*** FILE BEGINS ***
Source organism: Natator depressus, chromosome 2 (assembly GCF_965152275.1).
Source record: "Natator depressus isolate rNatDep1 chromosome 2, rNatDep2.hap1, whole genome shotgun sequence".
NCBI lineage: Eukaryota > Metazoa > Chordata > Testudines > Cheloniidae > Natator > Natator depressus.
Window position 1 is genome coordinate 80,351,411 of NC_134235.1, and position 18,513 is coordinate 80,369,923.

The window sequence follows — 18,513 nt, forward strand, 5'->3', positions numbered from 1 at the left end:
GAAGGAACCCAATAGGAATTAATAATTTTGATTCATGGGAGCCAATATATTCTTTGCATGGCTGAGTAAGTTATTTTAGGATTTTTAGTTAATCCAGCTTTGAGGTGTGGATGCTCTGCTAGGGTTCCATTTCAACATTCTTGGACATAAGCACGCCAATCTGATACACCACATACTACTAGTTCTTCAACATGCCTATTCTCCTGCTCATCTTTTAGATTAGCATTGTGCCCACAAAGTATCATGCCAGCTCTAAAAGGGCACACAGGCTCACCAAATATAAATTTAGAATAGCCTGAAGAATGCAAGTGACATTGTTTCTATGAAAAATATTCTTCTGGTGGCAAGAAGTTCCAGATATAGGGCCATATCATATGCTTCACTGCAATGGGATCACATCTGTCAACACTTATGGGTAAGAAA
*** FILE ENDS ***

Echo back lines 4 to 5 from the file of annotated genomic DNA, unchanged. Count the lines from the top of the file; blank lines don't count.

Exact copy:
Window position 1 is genome coordinate 80,351,411 of NC_134235.1, and position 18,513 is coordinate 80,369,923.

The window sequence follows — 18,513 nt, forward strand, 5'->3', positions numbered from 1 at the left end: